Women make up a majority of the U.S. population. Yet research policies and practices often treat women's health and health care as special topics or minority issues. The resulting knowledge gaps hamstring efforts to improve women's health care and outcomes even for cardiovascular disease, the leading cause of death among women. Gender-stratified research can produce more effective decision tools and interventions, and in turn improve both women's and men's health and health care. Until access, quality, and outcomes of care are tracked by gender, inequity in treatment will remain invisible and consequently intractable.
Many of the challenges in women's health research in the United States relate to the lack of requirements for gender-based analyses. Such analyses can determine whether specific findings apply differentially to women and men. The National Institutes of Health Revitalization Act, passed by Congress in 1993, requires that women be included in clinical research. However, the law does not require researchers to include enough women participants to allow gender-based analyses or to carry out such analyses even when they are feasible.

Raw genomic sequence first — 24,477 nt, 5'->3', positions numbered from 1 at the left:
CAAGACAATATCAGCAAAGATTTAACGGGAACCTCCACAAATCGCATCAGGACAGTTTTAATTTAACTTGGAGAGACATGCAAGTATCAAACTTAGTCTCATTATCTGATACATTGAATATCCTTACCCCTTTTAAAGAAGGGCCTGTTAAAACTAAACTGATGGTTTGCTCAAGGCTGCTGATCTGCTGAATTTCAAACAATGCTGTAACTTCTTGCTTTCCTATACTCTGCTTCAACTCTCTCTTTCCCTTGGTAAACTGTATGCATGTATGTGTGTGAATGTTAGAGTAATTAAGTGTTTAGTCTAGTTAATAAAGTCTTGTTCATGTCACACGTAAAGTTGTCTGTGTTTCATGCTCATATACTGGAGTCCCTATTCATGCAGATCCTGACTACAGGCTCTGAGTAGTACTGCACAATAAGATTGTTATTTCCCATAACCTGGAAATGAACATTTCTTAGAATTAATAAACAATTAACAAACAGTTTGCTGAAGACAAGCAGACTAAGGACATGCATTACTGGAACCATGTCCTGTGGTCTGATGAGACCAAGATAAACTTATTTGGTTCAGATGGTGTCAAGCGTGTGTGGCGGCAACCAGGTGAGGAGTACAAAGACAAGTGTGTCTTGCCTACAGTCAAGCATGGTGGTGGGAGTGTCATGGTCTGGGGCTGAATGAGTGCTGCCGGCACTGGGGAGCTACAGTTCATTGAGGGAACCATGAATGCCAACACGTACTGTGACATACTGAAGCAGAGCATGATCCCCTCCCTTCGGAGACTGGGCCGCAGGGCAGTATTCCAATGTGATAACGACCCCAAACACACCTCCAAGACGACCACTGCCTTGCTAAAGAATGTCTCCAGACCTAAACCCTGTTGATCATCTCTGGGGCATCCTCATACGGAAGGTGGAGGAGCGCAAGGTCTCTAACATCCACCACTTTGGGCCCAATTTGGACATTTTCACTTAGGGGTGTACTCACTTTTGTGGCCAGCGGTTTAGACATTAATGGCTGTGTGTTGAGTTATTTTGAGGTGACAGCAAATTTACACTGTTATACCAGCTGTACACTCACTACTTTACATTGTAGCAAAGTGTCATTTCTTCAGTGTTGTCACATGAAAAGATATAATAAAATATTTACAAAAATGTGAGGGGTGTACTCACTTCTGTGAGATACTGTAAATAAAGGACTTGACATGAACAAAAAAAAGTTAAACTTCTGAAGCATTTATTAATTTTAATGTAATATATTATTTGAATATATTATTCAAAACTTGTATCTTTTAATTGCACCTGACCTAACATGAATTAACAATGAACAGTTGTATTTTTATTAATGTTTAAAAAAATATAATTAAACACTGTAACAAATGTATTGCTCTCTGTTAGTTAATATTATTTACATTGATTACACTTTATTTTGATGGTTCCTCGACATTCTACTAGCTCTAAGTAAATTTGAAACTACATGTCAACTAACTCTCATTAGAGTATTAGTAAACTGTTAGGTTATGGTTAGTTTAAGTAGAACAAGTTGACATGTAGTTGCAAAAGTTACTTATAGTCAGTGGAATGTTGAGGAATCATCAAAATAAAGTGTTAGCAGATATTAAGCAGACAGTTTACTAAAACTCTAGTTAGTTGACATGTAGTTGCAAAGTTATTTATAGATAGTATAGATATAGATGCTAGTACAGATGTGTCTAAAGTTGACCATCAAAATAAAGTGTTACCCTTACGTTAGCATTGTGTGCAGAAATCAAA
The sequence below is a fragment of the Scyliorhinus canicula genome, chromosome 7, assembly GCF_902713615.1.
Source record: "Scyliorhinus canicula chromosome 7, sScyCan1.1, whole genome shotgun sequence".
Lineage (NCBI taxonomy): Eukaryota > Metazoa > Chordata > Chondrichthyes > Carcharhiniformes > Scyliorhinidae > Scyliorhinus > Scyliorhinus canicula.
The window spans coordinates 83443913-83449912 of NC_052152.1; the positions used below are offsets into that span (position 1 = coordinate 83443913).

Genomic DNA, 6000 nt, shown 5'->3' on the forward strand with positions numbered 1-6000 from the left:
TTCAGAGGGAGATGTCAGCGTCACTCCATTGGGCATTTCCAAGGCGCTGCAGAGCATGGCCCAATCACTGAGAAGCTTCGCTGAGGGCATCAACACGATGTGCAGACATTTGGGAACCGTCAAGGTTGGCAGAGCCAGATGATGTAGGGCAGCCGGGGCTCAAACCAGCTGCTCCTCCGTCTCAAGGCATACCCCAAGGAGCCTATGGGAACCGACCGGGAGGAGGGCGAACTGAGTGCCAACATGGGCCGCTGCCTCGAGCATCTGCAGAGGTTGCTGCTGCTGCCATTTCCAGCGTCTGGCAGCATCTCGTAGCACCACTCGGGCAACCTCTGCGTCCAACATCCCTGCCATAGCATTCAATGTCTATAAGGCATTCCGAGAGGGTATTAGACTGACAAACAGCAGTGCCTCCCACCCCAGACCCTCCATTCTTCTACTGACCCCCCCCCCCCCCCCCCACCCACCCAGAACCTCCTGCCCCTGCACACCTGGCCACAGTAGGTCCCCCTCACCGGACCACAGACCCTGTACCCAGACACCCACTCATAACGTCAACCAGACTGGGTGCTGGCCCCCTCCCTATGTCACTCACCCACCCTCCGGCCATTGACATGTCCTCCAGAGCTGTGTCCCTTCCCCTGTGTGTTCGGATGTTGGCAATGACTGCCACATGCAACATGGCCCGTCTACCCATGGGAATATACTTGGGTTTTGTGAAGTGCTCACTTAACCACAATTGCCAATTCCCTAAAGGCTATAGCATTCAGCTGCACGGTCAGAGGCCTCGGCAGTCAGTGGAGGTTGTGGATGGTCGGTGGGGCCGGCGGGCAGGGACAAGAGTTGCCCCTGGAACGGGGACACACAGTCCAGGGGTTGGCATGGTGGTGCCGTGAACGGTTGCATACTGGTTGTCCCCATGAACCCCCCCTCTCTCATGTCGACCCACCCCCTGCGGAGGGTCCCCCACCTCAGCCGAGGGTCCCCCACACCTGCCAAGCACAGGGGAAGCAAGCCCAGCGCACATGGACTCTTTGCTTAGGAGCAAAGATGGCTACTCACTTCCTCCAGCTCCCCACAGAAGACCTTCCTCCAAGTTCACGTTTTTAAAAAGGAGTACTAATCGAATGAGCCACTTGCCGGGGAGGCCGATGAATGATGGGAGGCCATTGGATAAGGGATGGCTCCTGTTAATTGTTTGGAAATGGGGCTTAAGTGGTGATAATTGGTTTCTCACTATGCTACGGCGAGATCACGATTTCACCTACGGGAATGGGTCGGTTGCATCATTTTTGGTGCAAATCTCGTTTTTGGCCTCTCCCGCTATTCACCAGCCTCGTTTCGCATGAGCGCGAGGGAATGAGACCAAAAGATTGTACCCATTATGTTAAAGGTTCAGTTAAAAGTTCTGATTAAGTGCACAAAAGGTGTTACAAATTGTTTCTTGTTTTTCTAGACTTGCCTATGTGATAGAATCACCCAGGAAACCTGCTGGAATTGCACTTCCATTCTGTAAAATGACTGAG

A range of decisionmakers have opportunities to improve research to inform policy and practice on women's health care. One strategy would be to begin funding more gender-based analyses in health research. A second strategy would be to increase the integration of gender considerations across health services research. Since December 2010, the Canadian Institutes of Health Research has required all research funding applicants to indicate how they will examine sex and gender or state why they do not plan to do so. Other countries such as Norway (PDF) consider such requirements for federally funded research essential to assuring state-of-the-art research. Similarly, raising publication standards for analyses and reporting on women's health and outcomes would motivate change. For example, the Gender Policy Committee of the European Association of Science Editors is presently developing a Common Standard for Gender Policies in Scientific Publishing.
Advancing research on women's health is essential to improving women's health care and outcomes. With the implementation of the Affordable Care Act, new ways to assess and track quality of care for the newly insured are being developed and will become routine. This tracking should take gender into account so that disparities in health care and outcomes become visible and get the attention they deserve.
Chloe E. Bird is a senior sociologist at the RAND Corporation.
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